Most dogs have happy and healthy homes and their humans love them, treat them with kindness and consider them their best of friends. But there are many cases where dogs don't have a home and may end up in a shelter, are strays or are being abused by their owners.. These are the dogs most in need of help in your community, and for them just doing a little can mean a lot.
The best thing you can do for a dog is to adopt it. While that won't work for everyone, there is no doubt that adopting a dog and giving it a permanent home can't be beaten. But consider this. You may not be able to adopt a dog because of your situation, where you live, your work schedule, or other issues, but do you know of someone who might? A friend or family member, a friend of a friend, an acquaintance that may want or need a companion, and all it may take is an idea with a phone call to get the ball rolling and potentially make a very happy occasion for a dog and its new owner.
Sure, nothing beats adopting a dog, but every pet shelter needs volunteers to help manage their dog population. And this doesn't have to be a full-time project, either. You could go in for an hour a day, or every other day, once per week and clean kennels. You could go in and walk the dogs, you could help during feeding time, you can help giving medications, and there are myriad other ways to be involved as a volunteer. Just doing something like that may make the difference in a dog that is happy to see you, and will then show that love to any prospective owner who is looking to adopt.
Be A Sponsor
If you don't have time to volunteer, consider being a sponsor. Sponsoring means you'll provide a particular dog with food, medicine or special needs for as long as it stays in a shelter. Even though you may not be directly involved with your dog, being a sponsor gives it a chance to thrive and be taken care of until a potential owner shows up. Doing that might make all the difference in the world.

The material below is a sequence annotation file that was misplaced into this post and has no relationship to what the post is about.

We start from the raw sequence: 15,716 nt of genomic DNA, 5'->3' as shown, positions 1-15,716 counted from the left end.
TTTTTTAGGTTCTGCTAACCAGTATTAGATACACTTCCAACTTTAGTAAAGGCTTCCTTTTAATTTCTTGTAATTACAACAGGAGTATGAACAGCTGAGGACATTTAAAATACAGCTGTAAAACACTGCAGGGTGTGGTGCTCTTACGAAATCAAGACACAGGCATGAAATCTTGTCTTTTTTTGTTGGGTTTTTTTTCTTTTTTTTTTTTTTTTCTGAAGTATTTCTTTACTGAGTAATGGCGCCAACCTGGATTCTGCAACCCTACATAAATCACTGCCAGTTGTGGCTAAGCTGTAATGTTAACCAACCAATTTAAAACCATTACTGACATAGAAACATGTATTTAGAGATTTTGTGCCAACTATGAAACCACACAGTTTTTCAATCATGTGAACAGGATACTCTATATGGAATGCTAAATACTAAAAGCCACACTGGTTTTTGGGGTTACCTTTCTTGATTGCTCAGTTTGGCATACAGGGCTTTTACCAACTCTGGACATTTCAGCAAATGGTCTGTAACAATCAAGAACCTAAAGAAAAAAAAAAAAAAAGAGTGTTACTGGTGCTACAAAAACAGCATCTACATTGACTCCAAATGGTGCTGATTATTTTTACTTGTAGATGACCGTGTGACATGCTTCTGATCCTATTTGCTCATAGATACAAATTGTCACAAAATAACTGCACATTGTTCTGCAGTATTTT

A better way to be a sponsor is to actually foster care a dog until a permanent home is found. It will live with you until such time as an owner is found, and in that way, it won't take up space at a shelter where the space might be needed more. You may be able to do this for only a limited amount of time, like say during a holiday when you'll be at home, or on vacation from work. Even doing that frees up space and acclimates a dog to a human setting, which can only be a positive thing for being permanently adopted down the road.
Volunteer Other Skills
Sure, we touched on volunteering your pet skills, but how about skills that are not pet related? A shelter may need maintenance or minor repair work, and by doing that, you'll allow them to spend more money on the care of the dogs. Although it is an indirect way of volunteering, it serves the same purpose and can be just as satisfying no matter what.
Keep Your Eyes and Ears Open
Stray dogs can pop up anywhere, and they need to be off the streets and in a shelter where they can be helped. If you see a dog roaming the streets without any apparent ownership, call your local Humane Society or shelter and let them know. Trust me, you'll be doing that stray dog a favor by doing so. Also, and everyone hates to admit this, but there are some bad dog owners out there. Any dog that is restrained out in the open in all types of weather needs help. A call to the Humane Society or shelter will get a someone out to the property where the dog is, and the situation can then be ascertained by a professional.
It's Up To You
No one wants to see a dog abused, penned up in a shelter or stuck in a kennel. By doing any one of the things listed, you can make a difference for the dogs in your community, and it just may be the best feel good thing you've ever done, for you and a dog.
About the Author
Mary Nielsen is a passionate dog lover, blogger, and part-time music teacher. She founded MySweetPuppy.net to share her ups and downs of being a pet parent to a bunch of adorable mutts. When she is not playing with them or teaching, you can find her experimenting in the kitchen.
(images courtesy of Mindi Price, Delores Francois and Becky Lyn Tegze)
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I am an animal welfare advocate. My goal is to help people understand some basic issues related to companion animals in America. Awareness leads to education leads to action leads to change.
image courtesy of Terrah Johnson